Red Light District
Striding down south east from central station, red light district is just 10 minutes away. The key to cut through the maze of too similar canals and backstreets is three words: FOLLOW THE CROWD. You know you reached the place once you see the sign: red lights. Maybe because of the season, it was quieter and less crowded than what I had in mind. Reddish florescent tube faintly illuminate the curvy figures on the other side of the windows. The ladies were lavishing inviting smiles and flirting gestures. Walking down this otherworldly street, I felt that selling sex wasn’t too much different from selling a pack of Dunhill cigarette. I saw one or two passer-by stopped to haggle prices with the ladies. Then a few steps ahead, a well-dressed middle aged man finished the “transaction” and graciously shook hand with his mistress before submerging into the flowing crowd. Most just stole a look or two and moved on. There are dozens of exotic shops selling all types of things popularized by Fifty Shades of Grey. And there are always long queues of people waiting outside some exotic shows.
I wasn’t so intrigued by the Red Light District but I had my exotic mission for the trip: magic mushroom. We got it from one of the street shops which also fashioned all different types of cannabis: leaves, seeds or extracts. The mushroom came in 5 different grades. They are in vacuum packing and placed inside metal boxes not much bigger than a snuffbox. I took the second most potent grade: the Pandora. I also brought back a bottle of orange juice as we were advised by the shop keeper as an antidote if things go wrong. Since I am so rookie on this and didn’t want to get lost on the road, I decided to try it in our hotel room. The wet mushroom taste much crunchier than it looks. The texture was almost walnut like, except a dry bitterness towards the throat. After an hour, everything around me became laughable! Sore cheeks, churning stomach, running nose, flowing tears but I just couldn’t stop laughing! What follow was magical: my whole sensory went super sensitive: I couldn’t believe there are so many minute details around me – hair on the skin, dust on the table, incoming train from far away, door closing on the corridor and subtle friction on the blanket. When I drank water, I could feel the juice flowing out of the bottle and air filling in. Everything has been amplified 100 times! My mind also went super active. I was thinking 3 things at the same time and the imagination were so vivid as if they were real. Now I finally understand why artists sought drugs for inspiration.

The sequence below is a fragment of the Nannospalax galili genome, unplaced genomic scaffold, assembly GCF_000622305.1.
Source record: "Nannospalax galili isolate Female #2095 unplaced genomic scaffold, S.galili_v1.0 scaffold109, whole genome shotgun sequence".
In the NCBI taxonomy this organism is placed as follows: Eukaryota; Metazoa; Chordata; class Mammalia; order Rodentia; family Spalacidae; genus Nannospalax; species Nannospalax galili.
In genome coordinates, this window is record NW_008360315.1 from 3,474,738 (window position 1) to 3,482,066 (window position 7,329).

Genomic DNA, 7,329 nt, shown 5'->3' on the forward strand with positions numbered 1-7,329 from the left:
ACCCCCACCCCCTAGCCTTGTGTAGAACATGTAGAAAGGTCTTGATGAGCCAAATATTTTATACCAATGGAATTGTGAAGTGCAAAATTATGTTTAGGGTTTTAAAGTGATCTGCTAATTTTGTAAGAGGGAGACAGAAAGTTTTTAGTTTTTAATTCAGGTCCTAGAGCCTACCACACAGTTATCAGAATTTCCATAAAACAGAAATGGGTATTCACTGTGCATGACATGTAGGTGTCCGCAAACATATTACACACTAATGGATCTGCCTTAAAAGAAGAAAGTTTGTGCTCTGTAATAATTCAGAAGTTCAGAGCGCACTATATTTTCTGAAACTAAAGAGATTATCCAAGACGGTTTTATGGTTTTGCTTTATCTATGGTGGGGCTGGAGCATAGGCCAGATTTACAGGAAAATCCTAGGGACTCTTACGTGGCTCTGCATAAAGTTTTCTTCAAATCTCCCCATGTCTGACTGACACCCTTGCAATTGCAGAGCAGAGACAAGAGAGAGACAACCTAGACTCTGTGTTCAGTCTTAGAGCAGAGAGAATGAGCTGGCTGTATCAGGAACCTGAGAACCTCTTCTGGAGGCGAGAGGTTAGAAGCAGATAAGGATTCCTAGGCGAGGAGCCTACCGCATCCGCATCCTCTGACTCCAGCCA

Overall, it was a pleasant weekend trip to Amsterdam. The country side was stunning and its liberal culture has set it aside from other European cities. One thing I didn’t like: too many chimneys to my liking. They continuously spitting white flames into the otherwise spotless blue sky. The industrial footprint are scarring the otherwise perfect ambiance. One last note on the mushroom, the “superman state” did come at a cost. I was really depressed the whole following week. Amsterdam was a rich city that definitely merit a longer trip to explore. I just meant to give you a flavour what to expect.